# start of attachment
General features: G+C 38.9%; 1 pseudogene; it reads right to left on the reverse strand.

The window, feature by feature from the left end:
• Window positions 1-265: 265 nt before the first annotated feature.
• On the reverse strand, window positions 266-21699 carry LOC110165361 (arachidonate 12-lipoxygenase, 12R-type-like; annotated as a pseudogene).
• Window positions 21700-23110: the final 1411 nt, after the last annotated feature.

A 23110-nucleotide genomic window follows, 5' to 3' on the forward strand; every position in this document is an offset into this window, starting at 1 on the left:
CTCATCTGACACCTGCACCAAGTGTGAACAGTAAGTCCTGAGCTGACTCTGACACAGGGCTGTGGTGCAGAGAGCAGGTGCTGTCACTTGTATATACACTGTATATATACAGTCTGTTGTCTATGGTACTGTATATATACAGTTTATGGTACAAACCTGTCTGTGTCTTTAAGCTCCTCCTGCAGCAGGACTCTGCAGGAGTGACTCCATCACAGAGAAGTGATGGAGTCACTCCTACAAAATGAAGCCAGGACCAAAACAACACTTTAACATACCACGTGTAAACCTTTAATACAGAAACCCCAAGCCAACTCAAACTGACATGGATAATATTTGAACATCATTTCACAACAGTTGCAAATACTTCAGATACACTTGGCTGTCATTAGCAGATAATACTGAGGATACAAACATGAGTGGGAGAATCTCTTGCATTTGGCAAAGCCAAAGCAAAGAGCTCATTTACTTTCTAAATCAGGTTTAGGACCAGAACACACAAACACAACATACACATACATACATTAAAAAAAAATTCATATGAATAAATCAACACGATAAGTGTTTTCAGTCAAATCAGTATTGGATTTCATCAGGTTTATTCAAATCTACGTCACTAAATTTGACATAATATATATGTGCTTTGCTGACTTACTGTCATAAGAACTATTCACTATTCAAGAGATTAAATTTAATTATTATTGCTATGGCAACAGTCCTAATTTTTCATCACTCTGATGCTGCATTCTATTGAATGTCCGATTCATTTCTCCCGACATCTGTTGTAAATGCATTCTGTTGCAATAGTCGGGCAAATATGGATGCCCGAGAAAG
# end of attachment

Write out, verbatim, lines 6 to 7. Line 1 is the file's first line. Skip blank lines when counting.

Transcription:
A 23110-nucleotide genomic window follows, 5' to 3' on the forward strand; every position in this document is an offset into this window, starting at 1 on the left:
CTCATCTGACACCTGCACCAAGTGTGAACAGTAAGTCCTGAGCTGACTCTGACACAGGGCTGTGGTGCAGAGAGCAGGTGCTGTCACTTGTATATACACTGTATATATACAGTCTGTTGTCTATGGTACTGTATATATACAGTTTATGGTACAAACCTGTCTGTGTCTTTAAGCTCCTCCTGCAGCAGGACTCTGCAGGAGTGACTCCATCACAGAGAAGTGATGGAGTCACTCCTACAAAATGAAGCCAGGACCAAAACAACACTTTAACATACCACGTGTAAACCTTTAATACAGAAACCCCAAGCCAACTCAAACTGACATGGATAATATTTGAACATCATTTCACAACAGTTGCAAATACTTCAGATACACTTGGCTGTCATTAGCAGATAATACTGAGGATACAAACATGAGTGGGAGAATCTCTTGCATTTGGCAAAGCCAAAGCAAAGAGCTCATTTACTTTCTAAATCAGGTTTAGGACCAGAACACACAAACACAACATACACATACATACATTAAAAAAAAATTCATATGAATAAATCAACACGATAAGTGTTTTCAGTCAAATCAGTATTGGATTTCATCAGGTTTATTCAAATCTACGTCACTAAATTTGACATAATATATATGTGCTTTGCTGACTTACTGTCATAAGAACTATTCACTATTCAAGAGATTAAATTTAATTATTATTGCTATGGCAACAGTCCTAATTTTTCATCACTCTGATGCTGCATTCTATTGAATGTCCGATTCATTTCTCCCGACATCTGTTGTAAATGCATTCTGTTGCAATAGTCGGGCAAATATGGATGCCCGAGAAAG